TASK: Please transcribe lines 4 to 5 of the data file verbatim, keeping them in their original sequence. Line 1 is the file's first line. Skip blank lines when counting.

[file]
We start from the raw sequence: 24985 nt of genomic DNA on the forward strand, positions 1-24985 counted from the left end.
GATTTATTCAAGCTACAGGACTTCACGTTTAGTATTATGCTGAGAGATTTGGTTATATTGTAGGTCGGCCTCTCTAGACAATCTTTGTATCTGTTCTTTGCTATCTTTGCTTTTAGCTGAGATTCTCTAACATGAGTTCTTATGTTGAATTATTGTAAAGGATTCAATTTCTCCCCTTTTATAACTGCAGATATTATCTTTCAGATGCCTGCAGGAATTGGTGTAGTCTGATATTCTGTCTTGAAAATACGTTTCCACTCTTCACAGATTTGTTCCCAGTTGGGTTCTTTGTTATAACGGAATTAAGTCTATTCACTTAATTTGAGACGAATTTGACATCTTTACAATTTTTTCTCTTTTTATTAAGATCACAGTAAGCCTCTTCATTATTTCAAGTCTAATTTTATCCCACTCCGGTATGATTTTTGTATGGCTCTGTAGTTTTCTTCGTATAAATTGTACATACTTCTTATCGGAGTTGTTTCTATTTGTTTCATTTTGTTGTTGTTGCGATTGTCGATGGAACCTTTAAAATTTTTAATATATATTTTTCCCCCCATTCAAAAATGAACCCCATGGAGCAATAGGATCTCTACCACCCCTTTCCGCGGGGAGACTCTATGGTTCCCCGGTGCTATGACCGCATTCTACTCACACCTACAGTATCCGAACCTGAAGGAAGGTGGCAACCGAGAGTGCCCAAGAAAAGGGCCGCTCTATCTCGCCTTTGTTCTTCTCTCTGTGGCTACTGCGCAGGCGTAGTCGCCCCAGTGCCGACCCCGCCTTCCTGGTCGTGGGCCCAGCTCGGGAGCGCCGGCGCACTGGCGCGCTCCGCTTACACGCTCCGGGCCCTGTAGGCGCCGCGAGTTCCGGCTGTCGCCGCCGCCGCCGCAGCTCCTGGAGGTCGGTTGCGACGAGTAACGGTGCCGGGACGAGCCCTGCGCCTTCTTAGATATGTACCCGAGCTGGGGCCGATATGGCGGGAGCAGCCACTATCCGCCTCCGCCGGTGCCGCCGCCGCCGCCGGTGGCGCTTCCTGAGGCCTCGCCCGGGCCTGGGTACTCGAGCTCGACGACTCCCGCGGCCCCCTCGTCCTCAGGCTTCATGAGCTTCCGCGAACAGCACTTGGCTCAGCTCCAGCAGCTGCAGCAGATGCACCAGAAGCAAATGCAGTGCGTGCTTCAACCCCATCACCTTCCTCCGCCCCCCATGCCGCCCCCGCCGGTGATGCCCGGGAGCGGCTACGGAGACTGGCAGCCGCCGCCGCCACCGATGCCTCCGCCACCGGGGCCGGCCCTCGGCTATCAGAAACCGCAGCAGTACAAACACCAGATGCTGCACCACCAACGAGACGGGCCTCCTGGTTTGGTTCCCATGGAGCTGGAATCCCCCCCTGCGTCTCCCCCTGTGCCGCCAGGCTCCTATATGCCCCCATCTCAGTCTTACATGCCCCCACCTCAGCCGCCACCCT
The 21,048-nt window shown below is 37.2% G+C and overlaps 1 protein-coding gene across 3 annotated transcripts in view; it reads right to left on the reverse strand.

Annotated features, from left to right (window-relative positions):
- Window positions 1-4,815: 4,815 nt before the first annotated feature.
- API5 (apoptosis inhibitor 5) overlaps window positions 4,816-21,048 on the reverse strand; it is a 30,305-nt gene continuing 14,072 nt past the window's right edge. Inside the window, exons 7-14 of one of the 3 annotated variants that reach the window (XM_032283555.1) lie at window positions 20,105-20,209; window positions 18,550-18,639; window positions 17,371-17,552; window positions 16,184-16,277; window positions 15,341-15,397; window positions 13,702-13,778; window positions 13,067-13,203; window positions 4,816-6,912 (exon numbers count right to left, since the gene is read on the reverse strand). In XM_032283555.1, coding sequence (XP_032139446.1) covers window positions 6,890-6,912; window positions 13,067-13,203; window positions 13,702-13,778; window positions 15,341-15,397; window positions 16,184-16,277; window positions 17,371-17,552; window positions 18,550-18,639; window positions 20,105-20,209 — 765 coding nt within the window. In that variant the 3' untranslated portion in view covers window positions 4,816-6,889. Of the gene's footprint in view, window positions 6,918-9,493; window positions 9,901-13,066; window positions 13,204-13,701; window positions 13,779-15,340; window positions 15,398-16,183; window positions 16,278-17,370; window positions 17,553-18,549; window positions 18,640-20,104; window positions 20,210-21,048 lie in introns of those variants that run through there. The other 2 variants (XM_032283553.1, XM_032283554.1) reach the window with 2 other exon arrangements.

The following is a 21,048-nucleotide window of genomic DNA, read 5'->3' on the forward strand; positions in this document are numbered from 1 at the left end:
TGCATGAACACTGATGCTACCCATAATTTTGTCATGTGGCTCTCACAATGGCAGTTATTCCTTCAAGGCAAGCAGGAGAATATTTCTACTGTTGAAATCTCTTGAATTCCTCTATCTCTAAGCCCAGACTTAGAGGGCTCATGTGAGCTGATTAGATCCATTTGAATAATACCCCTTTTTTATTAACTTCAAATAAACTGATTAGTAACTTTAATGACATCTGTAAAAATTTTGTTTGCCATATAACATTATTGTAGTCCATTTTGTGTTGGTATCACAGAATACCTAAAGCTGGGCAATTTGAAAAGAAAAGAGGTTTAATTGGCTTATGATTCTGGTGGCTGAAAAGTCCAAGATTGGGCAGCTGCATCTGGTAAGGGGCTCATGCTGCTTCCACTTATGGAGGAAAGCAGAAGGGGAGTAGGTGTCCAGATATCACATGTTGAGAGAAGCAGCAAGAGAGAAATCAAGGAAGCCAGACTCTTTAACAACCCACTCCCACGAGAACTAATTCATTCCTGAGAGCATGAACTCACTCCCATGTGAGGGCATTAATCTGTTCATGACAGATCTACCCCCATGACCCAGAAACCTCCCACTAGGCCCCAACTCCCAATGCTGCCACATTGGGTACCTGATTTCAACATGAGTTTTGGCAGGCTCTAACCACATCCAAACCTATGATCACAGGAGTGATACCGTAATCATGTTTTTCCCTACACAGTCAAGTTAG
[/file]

Annotated features, from left to right (window-relative positions):
- Window positions 1-4,815: 4,815 nt before the first annotated feature.